Lake Placid, USA 1980 and the XIII Winter Olympics. The Man of the Games? With his 32” waist and 27” thighs clad in that famous gold suit, the very epitome of power and grace there could only be one; Eric Heiden.
The man from Madison Wisconsin won all five gold medals in the long track speed skating over distances from 500 meters to 10,000 meters setting five Olympic and one world record in the process. That 10,000 meters record was just one of 15 he set during his speed skating career, not to mention seven senior world championships.
And he wasn’t a bad cyclist either, part of the now legendary red white and green of the 7-Eleven team. Taking the first US PRO Championship and riding the Worlds, Giro and Tour. Thanks go to friend of VeloVeritas Mike Engleman who connected us with Eric at his home in Park City, Utah.
You dominated the long track speed skating at Lake Placid in 1980 but you also skated at the 1976 Winter Olympics in Innsbruck where you were 7th in the 1500 meters and 19th in the 5,000 meters – was that the inspiration for Lake Placid?
“I set myself goals and a big one was to make the ’76 Olympic squad – I was satisfied with that, but I lost perspective just being happy to have made the team.
“It was different at Lake Placid in 1980, there were no distractions; I was there to do business.”
You broke 15 world records during your career, is there one which gives you particular satisfaction?
“The 10,000 meters at the Olympics, that was special, beating all the best guys at that distance and taking the world record by almost six seconds.”
It’s not so well known that you were also a multiple world champion on the ice.
“It’s known within the skating community but skating isn’t so well known by the general public outside the Olympics.
“I’m proud of those world championships performances up against the best guys in the world.”
At Lake Placid you won sprint and endurance medals – 500 to 10,000 meters, not easy.
“They all require different physiology, yes.
“You’re looking at just over 30 seconds for the 500 up to nearly 15 minutes for the 10,000 – when I look back I’m more impressed at what I did, especially in the 10,000.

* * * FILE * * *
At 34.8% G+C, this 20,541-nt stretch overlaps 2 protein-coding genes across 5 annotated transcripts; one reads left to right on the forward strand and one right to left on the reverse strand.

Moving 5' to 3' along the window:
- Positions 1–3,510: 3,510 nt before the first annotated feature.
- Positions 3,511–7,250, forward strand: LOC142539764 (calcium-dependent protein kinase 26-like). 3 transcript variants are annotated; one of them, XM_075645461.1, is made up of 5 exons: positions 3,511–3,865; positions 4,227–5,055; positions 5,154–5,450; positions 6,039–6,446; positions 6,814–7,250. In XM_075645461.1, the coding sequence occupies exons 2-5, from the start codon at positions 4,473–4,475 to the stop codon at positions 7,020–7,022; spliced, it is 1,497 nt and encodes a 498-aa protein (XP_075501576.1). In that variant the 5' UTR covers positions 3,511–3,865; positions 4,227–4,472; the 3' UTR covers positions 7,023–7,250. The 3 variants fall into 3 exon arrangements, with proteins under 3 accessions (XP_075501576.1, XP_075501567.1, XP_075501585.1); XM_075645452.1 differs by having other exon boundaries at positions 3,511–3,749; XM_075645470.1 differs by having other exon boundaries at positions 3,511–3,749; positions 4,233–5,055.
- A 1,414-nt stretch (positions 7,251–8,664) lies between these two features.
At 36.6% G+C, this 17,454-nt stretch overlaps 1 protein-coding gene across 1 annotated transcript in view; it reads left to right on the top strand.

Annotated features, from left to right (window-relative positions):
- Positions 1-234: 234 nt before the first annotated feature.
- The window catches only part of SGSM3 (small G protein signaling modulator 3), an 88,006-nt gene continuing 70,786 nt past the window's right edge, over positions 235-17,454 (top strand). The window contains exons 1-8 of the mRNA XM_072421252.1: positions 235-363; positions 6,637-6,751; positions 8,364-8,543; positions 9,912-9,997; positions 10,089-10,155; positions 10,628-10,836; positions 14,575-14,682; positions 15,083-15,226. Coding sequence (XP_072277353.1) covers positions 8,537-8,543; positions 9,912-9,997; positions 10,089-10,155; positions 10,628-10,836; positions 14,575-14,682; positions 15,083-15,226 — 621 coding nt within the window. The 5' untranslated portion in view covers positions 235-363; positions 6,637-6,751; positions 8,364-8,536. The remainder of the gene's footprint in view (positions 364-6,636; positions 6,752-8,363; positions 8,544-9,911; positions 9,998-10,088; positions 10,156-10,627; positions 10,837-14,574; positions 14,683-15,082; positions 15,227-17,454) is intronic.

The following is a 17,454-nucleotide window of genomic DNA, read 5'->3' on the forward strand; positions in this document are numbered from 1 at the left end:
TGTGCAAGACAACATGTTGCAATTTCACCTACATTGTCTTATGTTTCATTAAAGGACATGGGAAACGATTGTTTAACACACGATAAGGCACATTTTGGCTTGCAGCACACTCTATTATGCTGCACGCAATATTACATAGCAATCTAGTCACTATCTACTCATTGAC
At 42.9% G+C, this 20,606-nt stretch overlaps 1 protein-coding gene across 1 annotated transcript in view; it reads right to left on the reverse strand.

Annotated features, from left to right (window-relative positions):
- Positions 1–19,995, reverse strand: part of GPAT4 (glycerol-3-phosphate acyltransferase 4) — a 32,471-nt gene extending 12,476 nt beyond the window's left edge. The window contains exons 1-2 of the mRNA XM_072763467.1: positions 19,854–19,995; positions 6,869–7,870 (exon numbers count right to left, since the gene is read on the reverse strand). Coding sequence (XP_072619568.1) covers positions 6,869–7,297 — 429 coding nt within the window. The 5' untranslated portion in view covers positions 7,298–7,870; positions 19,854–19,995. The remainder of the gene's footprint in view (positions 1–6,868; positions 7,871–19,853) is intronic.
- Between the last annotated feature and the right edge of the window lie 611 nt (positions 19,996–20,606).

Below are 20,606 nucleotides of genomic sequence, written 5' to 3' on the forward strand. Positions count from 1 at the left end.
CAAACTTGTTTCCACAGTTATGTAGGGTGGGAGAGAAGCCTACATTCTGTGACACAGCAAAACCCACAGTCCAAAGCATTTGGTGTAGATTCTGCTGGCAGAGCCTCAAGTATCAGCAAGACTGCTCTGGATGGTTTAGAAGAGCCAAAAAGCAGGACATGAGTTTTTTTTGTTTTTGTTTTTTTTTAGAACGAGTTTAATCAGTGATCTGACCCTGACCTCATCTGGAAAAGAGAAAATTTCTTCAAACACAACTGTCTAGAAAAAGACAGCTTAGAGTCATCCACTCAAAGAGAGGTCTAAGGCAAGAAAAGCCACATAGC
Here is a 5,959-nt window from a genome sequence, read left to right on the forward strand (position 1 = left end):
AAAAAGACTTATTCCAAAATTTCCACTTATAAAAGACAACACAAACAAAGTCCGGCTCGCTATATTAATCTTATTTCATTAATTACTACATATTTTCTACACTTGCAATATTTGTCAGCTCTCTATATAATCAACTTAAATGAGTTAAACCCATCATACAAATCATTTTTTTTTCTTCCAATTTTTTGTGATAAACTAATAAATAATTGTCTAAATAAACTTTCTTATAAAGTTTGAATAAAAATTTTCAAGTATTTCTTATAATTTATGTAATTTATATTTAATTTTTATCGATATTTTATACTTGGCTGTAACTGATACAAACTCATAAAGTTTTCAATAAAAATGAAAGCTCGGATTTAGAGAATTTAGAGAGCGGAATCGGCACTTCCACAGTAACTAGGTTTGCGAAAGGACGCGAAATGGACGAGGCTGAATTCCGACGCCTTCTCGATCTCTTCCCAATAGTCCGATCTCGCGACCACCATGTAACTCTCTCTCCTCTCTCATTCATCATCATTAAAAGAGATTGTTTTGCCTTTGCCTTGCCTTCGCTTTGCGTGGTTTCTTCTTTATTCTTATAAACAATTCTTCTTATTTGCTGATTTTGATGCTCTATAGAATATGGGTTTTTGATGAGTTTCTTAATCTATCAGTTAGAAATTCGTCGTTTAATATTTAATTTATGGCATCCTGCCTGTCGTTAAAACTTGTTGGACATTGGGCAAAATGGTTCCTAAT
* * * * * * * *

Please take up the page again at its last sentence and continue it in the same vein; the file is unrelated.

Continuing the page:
“Back then guys were starting to specialise, but are doing so much more now.”
But you never seemed comfortable with the fame?
“I always struggled with that side of things but it was to my advantage, it opened a lot of doors for me, when I was studying to be a doctor the doors to the best colleges opened for me.
“So I guess I did well on the coattails of fame.”
Was cycling a part of your training for skating?
“A big part.
“There were no 400 meters rinks for me to train on in the summer so I’d work out on the bike two or three times each week and I did have it in my head that I’d like to be a pro bike rider one day.”
And I have to ask – the gold suit?
“A year or two ago I got a letter from the Smithsonian Institute in Washington, the world’s largest museum, education, and research complex.
“They asked me if I’d be prepared to let them exhibit it and I was very honored to accommodate them.”
And you’re still involved with the skating world as the US team physician.
“I went to the 2014 Sochi Olympics in Russia with the team, but now I’ve stepped back a little and act as a consultant – I’m always available to speak to if they need to.”
The 7-Eleven team and a pro biker career?
“I was lucky in that I knew Jim Ochowicz who’s now team manager with the CCC World Tour team, he was speed skater and racing cyclist and manager of the US skating team.